Published: Wed, March 14, 2018
Health | By Jay Jacobs

Joseph Percoco convicted of collecting $300G in cash bribes in corruption trial

Joseph Percoco convicted of collecting $300G in cash bribes in corruption trial

Steve Aiello and Joseph Gerardi, two of Percoco's co-defendants, were acquitted on nearly all counts, but Aiello was convicted of conspiracy to commit honest services wire fraud.

A former top aide to Gov. Andrew Cuomo was convicted on corruption charges Tuesday at a trial that further exposed the state capital's culture of backroom deal-making.

Percoco was found guilty of "selling something priceless that was not to his sell - the sacred obligation to honestly and faithfully serve the citizens of NY", said Manhattan U.S. Attorney Geoffrey Berman.

The jury said it couldn't reach a unanimous decision on a fourth defendant in the case, energy company executive Peter Galbraith Kelly.

Jurors informed the court twice that they were deadlocked in the case against Percoco and three businessmen accused of bribing him.

The jury deliberated roughly 40 hours since March 1 to reach its verdict.

Jurors have been deliberating since March 1.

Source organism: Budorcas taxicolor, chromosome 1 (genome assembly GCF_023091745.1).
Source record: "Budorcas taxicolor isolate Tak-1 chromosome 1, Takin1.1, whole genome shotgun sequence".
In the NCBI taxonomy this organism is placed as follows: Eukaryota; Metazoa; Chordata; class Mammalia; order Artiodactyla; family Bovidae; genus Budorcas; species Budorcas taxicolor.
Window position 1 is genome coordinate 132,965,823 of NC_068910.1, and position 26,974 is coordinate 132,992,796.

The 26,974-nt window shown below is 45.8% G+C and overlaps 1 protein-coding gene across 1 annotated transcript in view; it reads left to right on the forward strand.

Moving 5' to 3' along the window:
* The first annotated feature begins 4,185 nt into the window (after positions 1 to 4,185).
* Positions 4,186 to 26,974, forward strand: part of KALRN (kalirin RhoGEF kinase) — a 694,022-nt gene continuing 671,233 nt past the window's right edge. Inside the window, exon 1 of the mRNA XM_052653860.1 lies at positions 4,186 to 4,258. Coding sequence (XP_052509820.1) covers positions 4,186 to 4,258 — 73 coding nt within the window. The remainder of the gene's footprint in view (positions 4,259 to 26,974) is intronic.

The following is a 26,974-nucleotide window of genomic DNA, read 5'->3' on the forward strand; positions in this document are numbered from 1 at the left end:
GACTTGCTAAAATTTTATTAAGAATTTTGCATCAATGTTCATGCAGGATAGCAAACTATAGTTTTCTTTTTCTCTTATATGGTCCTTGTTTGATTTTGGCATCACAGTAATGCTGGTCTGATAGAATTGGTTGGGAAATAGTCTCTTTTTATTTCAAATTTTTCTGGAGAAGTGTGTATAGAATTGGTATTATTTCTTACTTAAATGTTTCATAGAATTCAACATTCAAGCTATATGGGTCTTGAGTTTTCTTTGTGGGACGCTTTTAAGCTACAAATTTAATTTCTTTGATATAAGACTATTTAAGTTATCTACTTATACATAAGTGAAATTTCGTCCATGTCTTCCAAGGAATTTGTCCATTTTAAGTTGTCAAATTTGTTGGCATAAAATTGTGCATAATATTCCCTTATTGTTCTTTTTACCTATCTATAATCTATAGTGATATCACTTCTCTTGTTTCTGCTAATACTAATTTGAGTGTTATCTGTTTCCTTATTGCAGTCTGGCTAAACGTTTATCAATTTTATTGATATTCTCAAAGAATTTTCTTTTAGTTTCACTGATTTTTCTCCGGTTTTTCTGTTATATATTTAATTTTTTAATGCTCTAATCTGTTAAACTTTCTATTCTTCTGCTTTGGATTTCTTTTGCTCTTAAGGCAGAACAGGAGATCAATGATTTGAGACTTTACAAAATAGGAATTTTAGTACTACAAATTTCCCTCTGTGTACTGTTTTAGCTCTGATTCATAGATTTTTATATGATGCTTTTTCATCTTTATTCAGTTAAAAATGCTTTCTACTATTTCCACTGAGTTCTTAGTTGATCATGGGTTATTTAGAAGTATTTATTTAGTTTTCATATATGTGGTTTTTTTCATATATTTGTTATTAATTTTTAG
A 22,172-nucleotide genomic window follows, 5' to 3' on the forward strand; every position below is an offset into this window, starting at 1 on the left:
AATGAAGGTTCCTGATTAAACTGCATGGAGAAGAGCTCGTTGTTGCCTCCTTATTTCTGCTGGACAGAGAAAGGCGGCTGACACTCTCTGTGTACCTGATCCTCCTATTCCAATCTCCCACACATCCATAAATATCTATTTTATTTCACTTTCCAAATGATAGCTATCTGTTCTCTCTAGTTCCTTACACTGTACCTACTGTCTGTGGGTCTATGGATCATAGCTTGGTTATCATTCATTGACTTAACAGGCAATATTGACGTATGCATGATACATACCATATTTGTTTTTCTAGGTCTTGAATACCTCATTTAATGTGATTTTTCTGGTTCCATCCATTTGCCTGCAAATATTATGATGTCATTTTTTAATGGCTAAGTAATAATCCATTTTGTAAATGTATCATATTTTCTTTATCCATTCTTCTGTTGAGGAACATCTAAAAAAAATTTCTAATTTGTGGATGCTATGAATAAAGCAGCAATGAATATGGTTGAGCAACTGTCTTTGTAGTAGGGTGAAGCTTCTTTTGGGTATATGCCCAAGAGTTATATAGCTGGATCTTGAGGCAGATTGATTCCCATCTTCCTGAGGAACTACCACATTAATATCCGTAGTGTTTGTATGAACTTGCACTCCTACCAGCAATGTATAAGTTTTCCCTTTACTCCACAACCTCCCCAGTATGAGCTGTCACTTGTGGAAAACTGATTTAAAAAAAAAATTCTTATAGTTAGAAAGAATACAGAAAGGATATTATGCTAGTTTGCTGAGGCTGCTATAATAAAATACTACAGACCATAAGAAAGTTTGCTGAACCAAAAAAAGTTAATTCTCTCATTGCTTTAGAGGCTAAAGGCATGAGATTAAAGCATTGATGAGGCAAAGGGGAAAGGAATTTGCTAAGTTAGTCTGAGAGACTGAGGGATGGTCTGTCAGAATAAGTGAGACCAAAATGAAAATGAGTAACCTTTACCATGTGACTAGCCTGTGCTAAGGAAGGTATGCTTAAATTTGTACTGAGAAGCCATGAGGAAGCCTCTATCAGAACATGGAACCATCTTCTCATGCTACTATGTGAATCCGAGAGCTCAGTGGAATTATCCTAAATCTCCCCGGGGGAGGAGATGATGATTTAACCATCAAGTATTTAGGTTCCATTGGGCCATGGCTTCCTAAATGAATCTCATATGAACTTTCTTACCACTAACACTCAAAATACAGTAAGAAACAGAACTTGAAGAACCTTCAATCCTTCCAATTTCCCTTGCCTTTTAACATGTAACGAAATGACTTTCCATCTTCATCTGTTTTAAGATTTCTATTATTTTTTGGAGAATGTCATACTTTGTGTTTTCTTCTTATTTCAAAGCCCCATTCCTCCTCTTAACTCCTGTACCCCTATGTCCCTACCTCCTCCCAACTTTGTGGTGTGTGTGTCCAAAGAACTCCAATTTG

Howe, who pleaded guilty to numerous crimes after cooperating with prosecutors, became a focus of the trial when he admitted violating his deal with prosecutors by improperly trying to recover the cost of a night at a luxury Manhattan hotel from a credit card company.

Prosecutors have said that Kelly bribed Percoco by giving his wife, Lisa Percoco, a mostly no-show job that paid $90,000 a year for three years in an ultimately unsuccessful effort to win favorable treatment from state officials for two power plant projects.

Aiello and Girardi had been charged with playing Percoco $35,000 funneled through Todd Howe, the disgraced consultant who served as the prosecution's star witness.

Percoco began working for the Cuomos as a 19-year-old back when the governor's father, Mario, was the head of NY state government.

Prosecutors, however, presented a portrait of a man desperate for cash to shore up a household that tipped into debt after the Percocos' 2012 move from a humble home on Staten Island to a more elegant house in South Salem, Westchester County.

Howe recounted that he and Percoco, lifting a reference from the mob drama "The Sopranos", used the word "ziti" to refer to bribe money.

There was testimony about administration officials using private email addresses to conduct state business in secret, and about how Percoco continued to work out of a state office even after he was supposed to have left government to lead Cuomo's 2014 re-election campaign.

Cuomo has not been accused of wrongdoing.

"Albany stays on trial", said Blair Horner, executive director of the New York Public Interest Research Group.

Instead, the trial served as a gallery of bad behavior, from the use of limited liability companies to hide the true identities of political donors to administration officials' extensive use of private emails accounts to conduct public business in an apparent effort to avoid transparency.

Like this: